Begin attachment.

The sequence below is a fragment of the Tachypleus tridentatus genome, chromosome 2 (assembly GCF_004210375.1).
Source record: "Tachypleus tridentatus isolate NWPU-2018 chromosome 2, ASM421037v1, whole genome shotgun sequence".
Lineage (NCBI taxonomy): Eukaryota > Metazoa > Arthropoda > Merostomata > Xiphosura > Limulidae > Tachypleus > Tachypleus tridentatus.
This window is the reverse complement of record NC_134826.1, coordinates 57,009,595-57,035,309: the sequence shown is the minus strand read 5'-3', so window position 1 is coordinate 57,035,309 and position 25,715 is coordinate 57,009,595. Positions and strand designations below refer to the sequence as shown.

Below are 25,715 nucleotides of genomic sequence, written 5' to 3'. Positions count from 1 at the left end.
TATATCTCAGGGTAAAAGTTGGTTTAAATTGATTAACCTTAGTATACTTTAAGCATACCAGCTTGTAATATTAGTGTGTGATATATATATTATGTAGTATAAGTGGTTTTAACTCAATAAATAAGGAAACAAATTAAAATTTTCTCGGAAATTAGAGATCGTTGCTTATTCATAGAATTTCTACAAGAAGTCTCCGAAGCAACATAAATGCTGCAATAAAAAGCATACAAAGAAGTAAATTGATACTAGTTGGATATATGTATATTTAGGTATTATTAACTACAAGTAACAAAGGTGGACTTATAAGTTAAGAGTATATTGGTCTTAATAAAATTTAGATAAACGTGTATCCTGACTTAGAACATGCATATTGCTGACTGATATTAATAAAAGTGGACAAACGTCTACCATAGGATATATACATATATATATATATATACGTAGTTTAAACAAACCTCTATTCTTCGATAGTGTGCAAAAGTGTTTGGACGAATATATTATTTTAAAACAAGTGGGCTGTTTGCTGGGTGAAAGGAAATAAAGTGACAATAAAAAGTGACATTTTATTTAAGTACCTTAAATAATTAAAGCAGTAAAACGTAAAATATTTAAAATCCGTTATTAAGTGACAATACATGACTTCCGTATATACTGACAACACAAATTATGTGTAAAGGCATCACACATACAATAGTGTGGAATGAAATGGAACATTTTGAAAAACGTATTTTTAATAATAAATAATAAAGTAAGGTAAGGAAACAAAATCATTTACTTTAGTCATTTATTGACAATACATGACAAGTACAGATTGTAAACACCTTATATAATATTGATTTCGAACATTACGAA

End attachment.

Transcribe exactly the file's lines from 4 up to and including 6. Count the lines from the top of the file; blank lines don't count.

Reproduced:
This window is the reverse complement of record NC_134826.1, coordinates 57,009,595-57,035,309: the sequence shown is the minus strand read 5'-3', so window position 1 is coordinate 57,035,309 and position 25,715 is coordinate 57,009,595. Positions and strand designations below refer to the sequence as shown.

Below are 25,715 nucleotides of genomic sequence, written 5' to 3'. Positions count from 1 at the left end.
TATATCTCAGGGTAAAAGTTGGTTTAAATTGATTAACCTTAGTATACTTTAAGCATACCAGCTTGTAATATTAGTGTGTGATATATATATTATGTAGTATAAGTGGTTTTAACTCAATAAATAAGGAAACAAATTAAAATTTTCTCGGAAATTAGAGATCGTTGCTTATTCATAGAATTTCTACAAGAAGTCTCCGAAGCAACATAAATGCTGCAATAAAAAGCATACAAAGAAGTAAATTGATACTAGTTGGATATATGTATATTTAGGTATTATTAACTACAAGTAACAAAGGTGGACTTATAAGTTAAGAGTATATTGGTCTTAATAAAATTTAGATAAACGTGTATCCTGACTTAGAACATGCATATTGCTGACTGATATTAATAAAAGTGGACAAACGTCTACCATAGGATATATACATATATATATATATATACGTAGTTTAAACAAACCTCTATTCTTCGATAGTGTGCAAAAGTGTTTGGACGAATATATTATTTTAAAACAAGTGGGCTGTTTGCTGGGTGAAAGGAAATAAAGTGACAATAAAAAGTGACATTTTATTTAAGTACCTTAAATAATTAAAGCAGTAAAACGTAAAATATTTAAAATCCGTTATTAAGTGACAATACATGACTTCCGTATATACTGACAACACAAATTATGTGTAAAGGCATCACACATACAATAGTGTGGAATGAAATGGAACATTTTGAAAAACGTATTTTTAATAATAAATAATAAAGTAAGGTAAGGAAACAAAATCATTTACTTTAGTCATTTATTGACAATACATGACAAGTACAGATTGTAAACACCTTATATAATATTGATTTCGAACATTACGAA